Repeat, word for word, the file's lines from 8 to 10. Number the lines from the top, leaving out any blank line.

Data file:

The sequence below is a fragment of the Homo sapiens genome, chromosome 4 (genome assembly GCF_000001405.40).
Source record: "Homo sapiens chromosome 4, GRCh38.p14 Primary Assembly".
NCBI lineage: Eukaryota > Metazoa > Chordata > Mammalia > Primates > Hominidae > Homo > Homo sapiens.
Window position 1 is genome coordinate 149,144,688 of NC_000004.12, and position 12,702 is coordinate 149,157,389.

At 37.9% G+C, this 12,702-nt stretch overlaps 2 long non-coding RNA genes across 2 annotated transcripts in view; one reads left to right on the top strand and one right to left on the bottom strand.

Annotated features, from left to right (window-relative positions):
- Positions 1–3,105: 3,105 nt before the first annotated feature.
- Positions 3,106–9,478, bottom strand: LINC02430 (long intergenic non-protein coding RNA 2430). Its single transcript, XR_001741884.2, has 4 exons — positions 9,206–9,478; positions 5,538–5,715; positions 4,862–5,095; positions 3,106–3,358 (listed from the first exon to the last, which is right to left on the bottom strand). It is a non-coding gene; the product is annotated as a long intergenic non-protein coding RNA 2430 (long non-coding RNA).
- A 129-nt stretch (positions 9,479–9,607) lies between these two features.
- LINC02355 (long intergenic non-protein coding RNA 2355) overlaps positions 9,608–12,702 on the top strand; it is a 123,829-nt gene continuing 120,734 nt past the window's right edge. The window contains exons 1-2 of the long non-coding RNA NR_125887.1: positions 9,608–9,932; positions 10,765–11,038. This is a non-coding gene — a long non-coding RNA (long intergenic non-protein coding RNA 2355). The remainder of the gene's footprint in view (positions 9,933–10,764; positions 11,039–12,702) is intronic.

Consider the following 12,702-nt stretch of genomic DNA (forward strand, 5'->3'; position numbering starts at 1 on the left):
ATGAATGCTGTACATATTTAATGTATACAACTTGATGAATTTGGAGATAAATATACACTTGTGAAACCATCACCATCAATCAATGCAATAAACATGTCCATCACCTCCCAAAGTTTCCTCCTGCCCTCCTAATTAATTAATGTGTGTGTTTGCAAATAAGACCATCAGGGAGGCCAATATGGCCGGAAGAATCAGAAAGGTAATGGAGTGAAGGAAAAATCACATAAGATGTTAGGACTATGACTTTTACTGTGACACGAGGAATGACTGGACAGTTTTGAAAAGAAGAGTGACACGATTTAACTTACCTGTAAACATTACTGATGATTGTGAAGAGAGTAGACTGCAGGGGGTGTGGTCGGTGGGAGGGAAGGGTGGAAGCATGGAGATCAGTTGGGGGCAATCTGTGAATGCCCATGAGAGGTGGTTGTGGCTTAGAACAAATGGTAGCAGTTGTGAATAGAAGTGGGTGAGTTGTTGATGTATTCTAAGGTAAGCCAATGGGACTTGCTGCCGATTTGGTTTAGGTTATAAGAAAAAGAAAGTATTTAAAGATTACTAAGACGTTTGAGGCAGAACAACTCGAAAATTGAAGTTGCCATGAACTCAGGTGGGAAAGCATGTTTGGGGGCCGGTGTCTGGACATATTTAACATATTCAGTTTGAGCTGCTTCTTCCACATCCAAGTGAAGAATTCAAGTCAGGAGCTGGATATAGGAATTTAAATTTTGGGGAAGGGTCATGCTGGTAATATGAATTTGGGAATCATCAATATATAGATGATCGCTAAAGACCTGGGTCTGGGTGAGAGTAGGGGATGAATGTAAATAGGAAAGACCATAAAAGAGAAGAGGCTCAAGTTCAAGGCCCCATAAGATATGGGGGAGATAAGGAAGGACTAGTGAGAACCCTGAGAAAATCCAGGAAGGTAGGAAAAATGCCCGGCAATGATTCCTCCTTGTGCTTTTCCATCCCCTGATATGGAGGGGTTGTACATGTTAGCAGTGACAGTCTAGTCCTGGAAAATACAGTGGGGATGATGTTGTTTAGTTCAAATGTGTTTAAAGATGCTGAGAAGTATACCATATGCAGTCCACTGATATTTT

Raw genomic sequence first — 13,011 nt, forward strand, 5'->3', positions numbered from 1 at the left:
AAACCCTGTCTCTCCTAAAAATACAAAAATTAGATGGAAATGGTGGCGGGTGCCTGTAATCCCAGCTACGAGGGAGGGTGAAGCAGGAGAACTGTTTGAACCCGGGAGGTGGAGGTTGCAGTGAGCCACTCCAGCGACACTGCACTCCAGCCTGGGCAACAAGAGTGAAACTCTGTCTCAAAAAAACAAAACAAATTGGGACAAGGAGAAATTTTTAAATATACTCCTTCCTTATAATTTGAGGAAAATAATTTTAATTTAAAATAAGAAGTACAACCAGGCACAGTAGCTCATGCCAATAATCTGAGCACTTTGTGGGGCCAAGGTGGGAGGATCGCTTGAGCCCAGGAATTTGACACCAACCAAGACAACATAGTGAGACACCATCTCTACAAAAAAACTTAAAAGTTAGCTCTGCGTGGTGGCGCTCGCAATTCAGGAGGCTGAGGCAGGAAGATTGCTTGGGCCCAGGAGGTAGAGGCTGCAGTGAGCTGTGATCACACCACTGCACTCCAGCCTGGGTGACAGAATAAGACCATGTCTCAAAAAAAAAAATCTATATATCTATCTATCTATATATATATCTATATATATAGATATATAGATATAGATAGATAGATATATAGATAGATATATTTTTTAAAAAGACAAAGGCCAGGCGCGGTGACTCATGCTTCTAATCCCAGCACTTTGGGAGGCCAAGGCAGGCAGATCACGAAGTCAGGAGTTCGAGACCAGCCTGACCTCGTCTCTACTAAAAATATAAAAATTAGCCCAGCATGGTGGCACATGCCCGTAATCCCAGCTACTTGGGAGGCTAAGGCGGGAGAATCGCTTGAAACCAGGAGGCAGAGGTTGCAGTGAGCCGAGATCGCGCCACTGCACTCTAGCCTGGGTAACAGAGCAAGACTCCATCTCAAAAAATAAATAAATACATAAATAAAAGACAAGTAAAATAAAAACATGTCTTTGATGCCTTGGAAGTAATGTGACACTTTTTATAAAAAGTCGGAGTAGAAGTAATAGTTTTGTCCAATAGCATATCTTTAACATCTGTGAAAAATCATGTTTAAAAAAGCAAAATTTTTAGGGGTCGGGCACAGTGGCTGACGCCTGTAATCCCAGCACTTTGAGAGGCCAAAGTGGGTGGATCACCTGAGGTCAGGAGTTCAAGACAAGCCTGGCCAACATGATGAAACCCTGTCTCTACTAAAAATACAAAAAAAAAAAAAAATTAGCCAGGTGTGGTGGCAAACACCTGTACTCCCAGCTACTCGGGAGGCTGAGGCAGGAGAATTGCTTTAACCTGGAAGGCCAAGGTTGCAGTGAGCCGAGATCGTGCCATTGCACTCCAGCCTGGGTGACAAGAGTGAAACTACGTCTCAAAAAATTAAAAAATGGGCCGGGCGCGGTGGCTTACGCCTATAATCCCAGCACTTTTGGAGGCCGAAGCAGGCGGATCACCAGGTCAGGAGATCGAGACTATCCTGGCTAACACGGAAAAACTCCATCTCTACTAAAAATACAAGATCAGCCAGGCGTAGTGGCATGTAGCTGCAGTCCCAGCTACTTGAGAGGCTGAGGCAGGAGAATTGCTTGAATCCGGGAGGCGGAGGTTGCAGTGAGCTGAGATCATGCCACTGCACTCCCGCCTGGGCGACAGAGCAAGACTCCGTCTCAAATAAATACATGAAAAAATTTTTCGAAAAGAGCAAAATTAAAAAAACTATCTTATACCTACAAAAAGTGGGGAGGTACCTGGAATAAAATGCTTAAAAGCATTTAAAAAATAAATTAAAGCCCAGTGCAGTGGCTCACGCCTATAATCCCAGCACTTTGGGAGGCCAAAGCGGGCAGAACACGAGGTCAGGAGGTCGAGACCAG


- Positions 3,106–9,478, bottom strand: LINC02430 (long intergenic non-protein coding RNA 2430). Its single transcript, XR_001741884.2, has 4 exons — positions 9,206–9,478; positions 5,538–5,715; positions 4,862–5,095; positions 3,106–3,358 (listed from the first exon to the last, which is right to left on the bottom strand). It is a non-coding gene; the product is annotated as a long intergenic non-protein coding RNA 2430 (long non-coding RNA).
- A 129-nt stretch (positions 9,479–9,607) lies between these two features.
- LINC02355 (long intergenic non-protein coding RNA 2355) overlaps positions 9,608–12,702 on the top strand; it is a 123,829-nt gene continuing 120,734 nt past the window's right edge. The window contains exons 1-2 of the long non-coding RNA NR_125887.1: positions 9,608–9,932; positions 10,765–11,038. This is a non-coding gene — a long non-coding RNA (long intergenic non-protein coding RNA 2355). The remainder of the gene's footprint in view (positions 9,933–10,764; positions 11,039–12,702) is intronic.